Unease in Tibet Over Influx of China’s Money and Migrants

At the Potala Palace in Lhasa, the Tibetan capital, images of the exiled Dalai Lama have been banned.

via Unease in Tibet Over Influx of China’s Money and Migrants – NYTimes.com.

Han Chinese workers, investors, merchants, teachers and soldiers are pouring into remote Tibet. After the violence that ravaged this region in 2008, China’s aim is to make Tibet wealthier — and more Chinese.

And its working.  Although the vast majority of the permanent residents of Tibet are Tibetan, the migrant Han Chinese are uncounted, and their numbers are growing.   They are the managers and owners of the new factories that employ the Tibetans, who are likely to be unskilled laborers.

China is also interested in the reserves of metals in Tibet, including the country’s largest chromium and cooper resources. Ethnic tension has increased along with the influx of migrants.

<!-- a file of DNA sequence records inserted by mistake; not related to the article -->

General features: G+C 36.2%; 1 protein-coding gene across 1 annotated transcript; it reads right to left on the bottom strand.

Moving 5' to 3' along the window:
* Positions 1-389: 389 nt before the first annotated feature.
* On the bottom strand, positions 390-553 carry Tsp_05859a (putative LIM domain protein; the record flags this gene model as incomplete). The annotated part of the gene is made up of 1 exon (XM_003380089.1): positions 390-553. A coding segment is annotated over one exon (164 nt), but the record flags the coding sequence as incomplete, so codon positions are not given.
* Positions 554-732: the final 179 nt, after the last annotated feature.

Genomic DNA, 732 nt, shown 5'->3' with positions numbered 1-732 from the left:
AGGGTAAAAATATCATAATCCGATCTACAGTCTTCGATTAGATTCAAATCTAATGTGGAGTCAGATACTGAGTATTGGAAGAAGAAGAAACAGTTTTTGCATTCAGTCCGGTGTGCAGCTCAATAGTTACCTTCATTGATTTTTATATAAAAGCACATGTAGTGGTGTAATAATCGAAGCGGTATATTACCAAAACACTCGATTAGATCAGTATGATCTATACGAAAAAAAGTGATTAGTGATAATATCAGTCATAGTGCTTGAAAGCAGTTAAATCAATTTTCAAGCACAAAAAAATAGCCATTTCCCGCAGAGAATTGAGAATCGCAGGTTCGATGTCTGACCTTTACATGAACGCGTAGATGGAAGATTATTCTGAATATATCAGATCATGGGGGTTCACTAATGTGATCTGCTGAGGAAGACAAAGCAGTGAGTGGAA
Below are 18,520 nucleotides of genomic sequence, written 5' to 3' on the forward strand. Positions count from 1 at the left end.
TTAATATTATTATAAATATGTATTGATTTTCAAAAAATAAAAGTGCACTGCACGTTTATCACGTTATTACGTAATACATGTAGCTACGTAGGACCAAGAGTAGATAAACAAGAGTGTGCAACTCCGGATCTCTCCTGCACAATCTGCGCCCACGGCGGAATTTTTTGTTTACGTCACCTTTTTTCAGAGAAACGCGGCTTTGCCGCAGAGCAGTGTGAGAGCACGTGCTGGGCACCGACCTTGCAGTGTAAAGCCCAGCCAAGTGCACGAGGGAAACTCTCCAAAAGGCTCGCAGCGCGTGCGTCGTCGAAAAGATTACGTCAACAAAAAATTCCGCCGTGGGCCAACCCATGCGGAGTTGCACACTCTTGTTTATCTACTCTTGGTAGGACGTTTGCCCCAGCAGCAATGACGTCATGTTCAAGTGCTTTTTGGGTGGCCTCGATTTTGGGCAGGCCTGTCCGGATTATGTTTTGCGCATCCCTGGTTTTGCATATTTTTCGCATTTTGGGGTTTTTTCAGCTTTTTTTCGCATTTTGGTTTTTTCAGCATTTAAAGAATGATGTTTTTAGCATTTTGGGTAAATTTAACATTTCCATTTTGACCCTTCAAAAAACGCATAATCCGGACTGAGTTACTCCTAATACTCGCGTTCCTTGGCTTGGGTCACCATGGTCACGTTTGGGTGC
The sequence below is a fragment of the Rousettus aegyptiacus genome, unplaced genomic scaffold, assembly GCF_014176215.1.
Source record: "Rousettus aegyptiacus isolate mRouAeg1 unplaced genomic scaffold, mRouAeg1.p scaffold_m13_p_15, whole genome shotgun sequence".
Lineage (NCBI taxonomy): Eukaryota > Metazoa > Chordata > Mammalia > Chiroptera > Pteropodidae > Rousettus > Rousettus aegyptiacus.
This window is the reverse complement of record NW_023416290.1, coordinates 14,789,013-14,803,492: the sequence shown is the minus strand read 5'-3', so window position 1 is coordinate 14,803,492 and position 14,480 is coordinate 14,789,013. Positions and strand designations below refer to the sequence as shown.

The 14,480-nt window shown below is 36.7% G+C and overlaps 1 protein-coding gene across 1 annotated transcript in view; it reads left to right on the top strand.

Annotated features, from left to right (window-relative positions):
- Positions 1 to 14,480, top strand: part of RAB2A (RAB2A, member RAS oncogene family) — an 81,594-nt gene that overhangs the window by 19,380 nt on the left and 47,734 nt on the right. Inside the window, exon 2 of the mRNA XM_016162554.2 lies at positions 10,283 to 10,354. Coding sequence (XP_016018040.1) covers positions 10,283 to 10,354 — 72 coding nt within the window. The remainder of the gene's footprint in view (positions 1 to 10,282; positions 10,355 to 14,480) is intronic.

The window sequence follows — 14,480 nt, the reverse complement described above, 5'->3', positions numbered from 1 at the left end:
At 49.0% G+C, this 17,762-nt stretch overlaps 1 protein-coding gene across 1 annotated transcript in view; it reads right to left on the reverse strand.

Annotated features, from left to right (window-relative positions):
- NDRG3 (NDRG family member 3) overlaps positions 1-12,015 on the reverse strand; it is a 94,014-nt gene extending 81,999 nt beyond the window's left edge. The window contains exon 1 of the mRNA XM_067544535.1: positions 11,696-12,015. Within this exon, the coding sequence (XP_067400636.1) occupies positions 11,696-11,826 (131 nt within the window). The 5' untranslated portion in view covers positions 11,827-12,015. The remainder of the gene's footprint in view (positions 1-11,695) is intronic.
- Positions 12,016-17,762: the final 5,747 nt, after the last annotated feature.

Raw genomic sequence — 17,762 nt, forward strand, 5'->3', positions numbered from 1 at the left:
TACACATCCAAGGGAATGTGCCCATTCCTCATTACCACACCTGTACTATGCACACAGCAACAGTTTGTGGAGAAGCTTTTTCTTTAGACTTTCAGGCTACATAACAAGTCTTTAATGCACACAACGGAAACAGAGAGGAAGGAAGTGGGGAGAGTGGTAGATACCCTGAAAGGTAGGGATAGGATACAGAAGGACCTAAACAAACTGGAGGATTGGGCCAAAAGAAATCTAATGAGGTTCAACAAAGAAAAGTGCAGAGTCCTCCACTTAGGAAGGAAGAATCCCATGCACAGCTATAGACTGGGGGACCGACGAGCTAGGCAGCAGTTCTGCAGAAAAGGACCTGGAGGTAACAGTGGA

… a heavy security presence is needed to keep control of Lhasa. Around the Barkhor, the city’s central market, paramilitary officers in riot gear, all ethnic Han, march counterclockwise around the sacred Jokhang Temple, against the flow of Tibetan pilgrims. Armed men stand on rooftops near the temple.

After the riots of 2008 the Chinese government is taking no chances, and the people of Tibet are growing increasingly frustrated.

Tibetans interviewed independently expressed fear of the security forces and spoke on the condition of anonymity.

One high school student complained that Tibetans could not compete for jobs with Han migrants who arrived with high school diplomas. “Tibetans just get low-end jobs,” he said.


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